Perhaps many people associate the Number of the Beast with 666, though.
Yokohama City provides Yokohama Visitors' Guide.
|Yokohama Bay Bridge|
Hikawa-maru has been moored at Yamashita Park.
She entered service as a cruise ship in 1930 and carried passengers including Charles Chaplin between Yokohama and Seattle. During World War II, she was used as a hospital ship. Most vessels in Japan went down, but she survived.
After the war, she was used as a repatriation ship or carried cargo. In 1953, she returned to carrying passengers between Yokohama and Seattle. The passengers included Japanese recipients of the Fulbright Program.
I went to Yamashita Park with a friend living in Tokyo a long time ago. The ship was not popular anymore, but she had a grand day in the ship.
Many buildings built between the 1900's and the 1930's remain in Kannai area. However, most of old buildings were destroyed by the 1923 Great Kanto Earthquake.
I've been to Shanghai. I thought the Shanghai settlement was similar to Kannai area.
Here are a part of those buildings. I prefer Kannai area rather than Minatomirai area.
The following three buildings are known as the Jack, the Queen and the King towers. In the old days, very few high buildings stood in the area. So these buildings stood out.
On the site of the custom house, remains were found buried in the debris of the 1923 earthquake several years ago.
A tree(Machilus thunbergii) called Tamakusu is standing in the courtyard of the archives. It has been in Yokohama since before Yokohama opened its ports in 1859. The tree was ravaged by a fire in 1866 but sent out tillers in the yard of British Consulate General.
A seedling of Tamakusu was presented to Rikuzentakata City in Iwate Prefecture. Takatamatsubara(高田松原) was a scenic spot where pine trees and sands stretched over 2 km along the sea. The pine trees were swept up by the tsunami, and one of them was left alone.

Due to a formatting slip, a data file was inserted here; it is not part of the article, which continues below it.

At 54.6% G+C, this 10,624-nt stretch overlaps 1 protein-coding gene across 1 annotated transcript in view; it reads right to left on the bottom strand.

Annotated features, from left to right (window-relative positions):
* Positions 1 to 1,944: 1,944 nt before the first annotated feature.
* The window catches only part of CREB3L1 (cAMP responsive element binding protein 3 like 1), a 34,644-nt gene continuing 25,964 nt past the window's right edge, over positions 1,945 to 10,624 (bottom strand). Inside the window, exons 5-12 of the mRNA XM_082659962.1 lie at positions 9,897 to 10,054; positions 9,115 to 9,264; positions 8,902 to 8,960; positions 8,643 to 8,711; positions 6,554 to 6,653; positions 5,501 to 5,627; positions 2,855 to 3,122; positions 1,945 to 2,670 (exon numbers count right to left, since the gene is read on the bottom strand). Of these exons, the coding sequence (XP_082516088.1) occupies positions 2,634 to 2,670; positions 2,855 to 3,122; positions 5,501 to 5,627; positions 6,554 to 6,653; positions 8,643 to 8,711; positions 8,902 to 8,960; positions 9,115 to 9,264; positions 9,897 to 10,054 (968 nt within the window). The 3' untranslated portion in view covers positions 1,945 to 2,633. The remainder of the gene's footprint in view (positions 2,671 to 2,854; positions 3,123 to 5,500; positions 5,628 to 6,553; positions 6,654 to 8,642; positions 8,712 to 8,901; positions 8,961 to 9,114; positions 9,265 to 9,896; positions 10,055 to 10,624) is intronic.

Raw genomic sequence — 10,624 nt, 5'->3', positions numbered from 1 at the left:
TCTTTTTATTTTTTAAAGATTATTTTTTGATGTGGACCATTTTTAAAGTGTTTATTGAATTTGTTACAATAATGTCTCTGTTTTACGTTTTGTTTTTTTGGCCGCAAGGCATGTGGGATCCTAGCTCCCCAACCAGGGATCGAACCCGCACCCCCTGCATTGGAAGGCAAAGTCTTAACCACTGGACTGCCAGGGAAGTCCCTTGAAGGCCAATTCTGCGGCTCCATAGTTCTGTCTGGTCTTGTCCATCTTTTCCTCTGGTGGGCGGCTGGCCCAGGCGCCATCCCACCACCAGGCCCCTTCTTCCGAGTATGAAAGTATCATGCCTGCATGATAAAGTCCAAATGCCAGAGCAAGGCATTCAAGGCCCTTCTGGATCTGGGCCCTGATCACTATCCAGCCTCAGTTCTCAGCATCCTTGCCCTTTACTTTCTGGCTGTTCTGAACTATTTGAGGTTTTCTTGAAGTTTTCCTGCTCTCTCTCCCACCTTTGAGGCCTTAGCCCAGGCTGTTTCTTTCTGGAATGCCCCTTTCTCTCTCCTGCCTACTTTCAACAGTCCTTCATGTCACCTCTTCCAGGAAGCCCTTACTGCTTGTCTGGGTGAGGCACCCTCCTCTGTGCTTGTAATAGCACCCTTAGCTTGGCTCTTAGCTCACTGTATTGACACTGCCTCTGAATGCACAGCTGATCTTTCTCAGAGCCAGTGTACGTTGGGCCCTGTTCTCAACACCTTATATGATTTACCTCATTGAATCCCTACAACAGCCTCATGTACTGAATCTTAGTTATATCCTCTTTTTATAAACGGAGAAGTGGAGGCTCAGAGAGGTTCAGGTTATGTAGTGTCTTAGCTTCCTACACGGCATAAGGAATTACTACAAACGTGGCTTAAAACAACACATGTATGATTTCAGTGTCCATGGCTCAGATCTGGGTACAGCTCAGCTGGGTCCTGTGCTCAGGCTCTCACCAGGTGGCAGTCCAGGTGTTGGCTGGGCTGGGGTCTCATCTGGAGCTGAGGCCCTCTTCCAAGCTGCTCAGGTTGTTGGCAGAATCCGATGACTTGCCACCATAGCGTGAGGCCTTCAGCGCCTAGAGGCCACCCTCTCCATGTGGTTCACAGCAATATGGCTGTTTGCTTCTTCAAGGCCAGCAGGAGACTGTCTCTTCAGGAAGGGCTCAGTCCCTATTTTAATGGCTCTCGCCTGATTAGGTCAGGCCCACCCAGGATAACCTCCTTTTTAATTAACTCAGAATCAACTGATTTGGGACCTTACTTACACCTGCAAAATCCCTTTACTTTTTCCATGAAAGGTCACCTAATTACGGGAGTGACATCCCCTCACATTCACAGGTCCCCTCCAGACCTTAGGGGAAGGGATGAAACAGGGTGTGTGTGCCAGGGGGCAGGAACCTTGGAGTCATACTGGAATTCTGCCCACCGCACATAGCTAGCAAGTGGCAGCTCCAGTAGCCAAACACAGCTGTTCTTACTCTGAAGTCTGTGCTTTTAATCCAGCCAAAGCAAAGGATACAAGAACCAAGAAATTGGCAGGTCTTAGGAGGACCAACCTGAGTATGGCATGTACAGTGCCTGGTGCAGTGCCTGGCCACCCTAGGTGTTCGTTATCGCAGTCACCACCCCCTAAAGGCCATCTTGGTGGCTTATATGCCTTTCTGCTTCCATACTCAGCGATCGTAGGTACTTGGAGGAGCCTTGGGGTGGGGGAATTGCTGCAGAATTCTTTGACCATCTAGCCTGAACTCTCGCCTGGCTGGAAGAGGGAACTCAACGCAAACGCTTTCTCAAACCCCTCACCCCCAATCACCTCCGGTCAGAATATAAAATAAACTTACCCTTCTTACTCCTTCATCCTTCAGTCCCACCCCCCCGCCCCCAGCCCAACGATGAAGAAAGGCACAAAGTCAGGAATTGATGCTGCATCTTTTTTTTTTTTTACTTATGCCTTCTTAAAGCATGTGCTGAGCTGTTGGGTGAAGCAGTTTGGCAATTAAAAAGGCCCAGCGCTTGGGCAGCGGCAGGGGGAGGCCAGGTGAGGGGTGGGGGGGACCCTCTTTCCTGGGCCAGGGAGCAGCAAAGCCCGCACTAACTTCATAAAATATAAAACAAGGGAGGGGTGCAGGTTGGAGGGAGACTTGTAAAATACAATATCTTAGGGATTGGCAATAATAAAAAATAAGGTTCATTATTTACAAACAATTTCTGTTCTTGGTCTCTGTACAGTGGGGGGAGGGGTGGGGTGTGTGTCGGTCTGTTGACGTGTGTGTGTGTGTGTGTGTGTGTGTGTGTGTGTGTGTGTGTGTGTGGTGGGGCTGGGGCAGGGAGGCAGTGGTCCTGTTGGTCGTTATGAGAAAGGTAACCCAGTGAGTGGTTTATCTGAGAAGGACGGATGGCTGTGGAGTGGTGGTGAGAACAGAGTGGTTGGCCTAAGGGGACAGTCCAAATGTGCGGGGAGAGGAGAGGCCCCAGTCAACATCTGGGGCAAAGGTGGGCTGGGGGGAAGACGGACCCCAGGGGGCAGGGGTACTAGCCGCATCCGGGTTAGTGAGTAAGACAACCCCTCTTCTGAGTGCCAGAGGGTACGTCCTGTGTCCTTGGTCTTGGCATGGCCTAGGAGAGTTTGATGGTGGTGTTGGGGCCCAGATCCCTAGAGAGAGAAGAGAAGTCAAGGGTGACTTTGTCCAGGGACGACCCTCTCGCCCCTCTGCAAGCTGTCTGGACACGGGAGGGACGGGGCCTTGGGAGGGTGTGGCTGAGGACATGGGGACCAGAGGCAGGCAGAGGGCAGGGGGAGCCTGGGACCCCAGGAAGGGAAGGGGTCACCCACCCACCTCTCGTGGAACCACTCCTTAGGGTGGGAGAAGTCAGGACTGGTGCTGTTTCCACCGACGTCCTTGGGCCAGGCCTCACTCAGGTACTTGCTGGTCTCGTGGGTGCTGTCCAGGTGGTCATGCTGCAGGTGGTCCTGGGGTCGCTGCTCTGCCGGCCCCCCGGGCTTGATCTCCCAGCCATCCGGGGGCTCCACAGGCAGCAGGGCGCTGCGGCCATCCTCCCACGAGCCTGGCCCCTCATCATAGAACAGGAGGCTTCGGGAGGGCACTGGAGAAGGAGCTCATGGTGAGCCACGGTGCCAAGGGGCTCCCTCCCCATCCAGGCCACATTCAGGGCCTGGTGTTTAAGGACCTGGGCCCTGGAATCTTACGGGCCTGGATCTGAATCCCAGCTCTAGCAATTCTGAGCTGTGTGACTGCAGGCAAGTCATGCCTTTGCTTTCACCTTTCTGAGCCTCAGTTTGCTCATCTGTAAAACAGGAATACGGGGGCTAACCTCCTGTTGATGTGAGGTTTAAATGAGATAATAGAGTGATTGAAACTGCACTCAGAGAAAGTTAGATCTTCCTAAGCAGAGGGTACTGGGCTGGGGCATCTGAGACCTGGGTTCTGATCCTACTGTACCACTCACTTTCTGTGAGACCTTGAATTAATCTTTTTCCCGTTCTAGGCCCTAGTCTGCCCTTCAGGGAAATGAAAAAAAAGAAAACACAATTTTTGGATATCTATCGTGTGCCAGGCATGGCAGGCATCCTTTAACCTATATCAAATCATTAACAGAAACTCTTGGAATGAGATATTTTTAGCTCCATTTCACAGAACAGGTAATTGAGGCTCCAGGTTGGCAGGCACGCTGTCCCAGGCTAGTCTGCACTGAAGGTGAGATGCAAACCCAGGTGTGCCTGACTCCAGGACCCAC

My old high school built after the 1923 quake was similar to this building. Unfortunately, the school was rebuilt.
he NYK Maritime Museum (the former Nippon Yusen building) was built in 1936.
After the opening of the port, the foreign settlements were built in Yokohama. Foreigner areas stretched from Kannai to the Bluff area that is the high area south of downtown Yokohama.
Some old houses and the Yokohama Foreign General Cemetery remain in Yamate and Motomachi areas.
The foundations of the McGowan House was preserved and opened to the public as The Bluff 80 Memorial Terrace at Motomachi Park. Although French merchant Macgowan and his wife lived in a three-story steel-reinforced brickhouse, the house collapsed in the 1923 earthquake.
I like the Yokohama Doll Museum that has about 3500 dolls from Japan and the world.
I've seen antique Hina dolls and their miniature furniture there. The furniture was exquisite miniature reproduction of marriage furniture. Probably you can see them around the Doll Festival.
Photo by Railstation.net and others